On gardening up

It is true that some architects have…skyscraper complexes.  I wouldn’t necessarily say that I have one, but I do appreciate structures of all kinds.  And garden trellises are one functional structure that I love, skyscraper complex be damned.

I suppose I crowd my plants more than wide-row gardeners do.  Admittedly, crowded plants can reduce yields because the poor plants are stressed, thus game for predation from all manner of bugs or fungi (crowding leads to less air movement, thus creating a happier growing medium for certain wilts, etc.)  But I am a succession planter, and my soil is pretty darned good…I say this fully admitting it’s more the fact that clay is a fertile medium, and that my judicious compost, manure and mulch applications only replace what the plants suck out.  So I don’t worry much about crowding.

IMG_1506

Pathetic first-pick of strawberries on Tuesday.  You have to know I find this picture hilarious because she never looks like this and has only just put two berries in her mouth while I was adjusting the camera, thinking I wouldn’t notice.   But the photo other than providing humor for her mother shows a couple of the trellises behind her.

But back to trellises.  I have seven permanent trellised bed areas in the garden.  There are also a few teepees of sticks, etc. that are scattered around for effect.  Lots of verticality, in other words, mostly to support the wonderment that is the Pole Bean.  Pole beans, cucumbers, certain members of the winter squash family, peas…all these lovelies appreciate something vertical to clamber up.  And I am here to accommodate them.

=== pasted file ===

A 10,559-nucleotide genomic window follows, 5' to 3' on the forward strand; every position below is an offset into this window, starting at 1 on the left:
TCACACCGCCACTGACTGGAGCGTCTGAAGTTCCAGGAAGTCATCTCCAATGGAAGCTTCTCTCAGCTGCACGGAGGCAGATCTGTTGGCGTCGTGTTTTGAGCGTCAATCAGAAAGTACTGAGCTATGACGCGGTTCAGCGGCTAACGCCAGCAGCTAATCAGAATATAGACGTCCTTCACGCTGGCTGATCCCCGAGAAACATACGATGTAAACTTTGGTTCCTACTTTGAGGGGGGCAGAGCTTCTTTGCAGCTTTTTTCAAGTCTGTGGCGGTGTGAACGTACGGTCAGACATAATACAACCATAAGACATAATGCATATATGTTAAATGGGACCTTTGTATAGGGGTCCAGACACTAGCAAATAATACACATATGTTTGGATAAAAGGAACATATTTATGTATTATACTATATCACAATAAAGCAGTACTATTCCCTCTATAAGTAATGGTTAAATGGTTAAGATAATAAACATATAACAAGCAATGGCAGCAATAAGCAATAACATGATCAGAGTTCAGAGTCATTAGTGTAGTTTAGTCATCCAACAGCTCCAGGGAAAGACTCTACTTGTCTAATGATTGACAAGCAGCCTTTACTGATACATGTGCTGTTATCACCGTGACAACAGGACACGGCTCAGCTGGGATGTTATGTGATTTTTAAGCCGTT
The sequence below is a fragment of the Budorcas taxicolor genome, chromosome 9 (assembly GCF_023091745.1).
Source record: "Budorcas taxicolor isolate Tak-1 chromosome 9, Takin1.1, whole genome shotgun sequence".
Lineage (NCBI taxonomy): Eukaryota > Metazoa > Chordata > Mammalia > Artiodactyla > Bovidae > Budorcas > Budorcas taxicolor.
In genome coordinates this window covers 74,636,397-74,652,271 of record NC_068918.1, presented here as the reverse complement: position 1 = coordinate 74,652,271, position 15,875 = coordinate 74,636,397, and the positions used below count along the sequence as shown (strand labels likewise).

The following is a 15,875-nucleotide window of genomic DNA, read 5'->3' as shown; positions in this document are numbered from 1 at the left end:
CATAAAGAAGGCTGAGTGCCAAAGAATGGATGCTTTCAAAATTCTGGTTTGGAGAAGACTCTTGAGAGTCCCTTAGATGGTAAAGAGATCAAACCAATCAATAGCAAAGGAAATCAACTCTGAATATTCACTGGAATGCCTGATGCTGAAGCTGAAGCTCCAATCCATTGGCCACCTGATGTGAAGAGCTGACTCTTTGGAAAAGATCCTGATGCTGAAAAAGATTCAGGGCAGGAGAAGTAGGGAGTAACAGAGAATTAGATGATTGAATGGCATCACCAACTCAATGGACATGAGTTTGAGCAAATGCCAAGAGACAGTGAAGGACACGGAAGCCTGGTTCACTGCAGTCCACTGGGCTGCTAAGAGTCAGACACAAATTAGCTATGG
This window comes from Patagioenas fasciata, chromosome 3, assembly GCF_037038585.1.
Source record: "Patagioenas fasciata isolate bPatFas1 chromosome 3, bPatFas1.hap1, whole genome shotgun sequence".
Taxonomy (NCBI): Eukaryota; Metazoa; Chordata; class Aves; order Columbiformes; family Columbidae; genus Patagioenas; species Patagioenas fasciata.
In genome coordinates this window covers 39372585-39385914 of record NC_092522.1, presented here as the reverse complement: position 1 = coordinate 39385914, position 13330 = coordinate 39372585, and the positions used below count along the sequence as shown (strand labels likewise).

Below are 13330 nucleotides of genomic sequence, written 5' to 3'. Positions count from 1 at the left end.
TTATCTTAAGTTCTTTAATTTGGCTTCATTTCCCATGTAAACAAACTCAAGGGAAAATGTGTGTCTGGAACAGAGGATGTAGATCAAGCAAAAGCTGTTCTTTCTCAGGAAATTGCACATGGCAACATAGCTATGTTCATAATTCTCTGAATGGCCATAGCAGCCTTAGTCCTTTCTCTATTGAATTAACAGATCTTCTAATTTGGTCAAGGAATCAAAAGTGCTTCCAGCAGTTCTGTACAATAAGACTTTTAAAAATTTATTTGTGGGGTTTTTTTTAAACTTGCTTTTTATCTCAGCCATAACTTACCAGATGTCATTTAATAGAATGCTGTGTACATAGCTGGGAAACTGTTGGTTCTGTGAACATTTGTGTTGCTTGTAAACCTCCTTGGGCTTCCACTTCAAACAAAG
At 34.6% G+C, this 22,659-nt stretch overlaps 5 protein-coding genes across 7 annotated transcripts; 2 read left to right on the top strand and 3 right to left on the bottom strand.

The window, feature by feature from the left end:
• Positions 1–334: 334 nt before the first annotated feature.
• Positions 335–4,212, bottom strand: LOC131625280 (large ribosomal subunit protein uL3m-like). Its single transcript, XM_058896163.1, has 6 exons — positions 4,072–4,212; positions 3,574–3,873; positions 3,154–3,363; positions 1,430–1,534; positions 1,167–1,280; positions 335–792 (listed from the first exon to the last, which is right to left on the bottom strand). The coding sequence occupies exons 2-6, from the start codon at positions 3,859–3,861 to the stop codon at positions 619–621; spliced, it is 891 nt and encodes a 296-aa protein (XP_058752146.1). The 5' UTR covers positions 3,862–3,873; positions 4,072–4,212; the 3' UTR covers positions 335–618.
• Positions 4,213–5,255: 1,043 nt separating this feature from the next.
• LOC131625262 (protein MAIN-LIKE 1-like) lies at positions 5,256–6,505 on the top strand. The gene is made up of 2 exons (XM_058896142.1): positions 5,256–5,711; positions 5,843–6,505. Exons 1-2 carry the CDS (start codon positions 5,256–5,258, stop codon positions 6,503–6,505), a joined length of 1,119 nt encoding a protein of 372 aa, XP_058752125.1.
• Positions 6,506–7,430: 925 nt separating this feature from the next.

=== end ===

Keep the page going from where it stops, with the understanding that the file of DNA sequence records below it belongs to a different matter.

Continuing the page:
I succession plant them, too:  on beds that are staked east-west, I plant peas on the north half, and once bean season starts, I plant pole beans on the south half.  Same trellis, different plants; the peas dying back gracefully when the beans go into full-production mode.  I do the same thing on the north-south staked beds, though I plant first in the east, as the west sun works better at that second planting of beans or cucumbers.  And I do succession-plant the cucumbers.  I start two batches about a month apart, one in the end of May and one late June:  two weeks after each of these plantings, I get the dill going for pickles.

Good golly that sounds like a lot of work.  It’s more work to type it up, I swear, than it is to plant these things!  All I am saying is that if you have a small garden and want more stuff, then go vertical, and share that trellis.  Happy building.

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17 responses to “On gardening up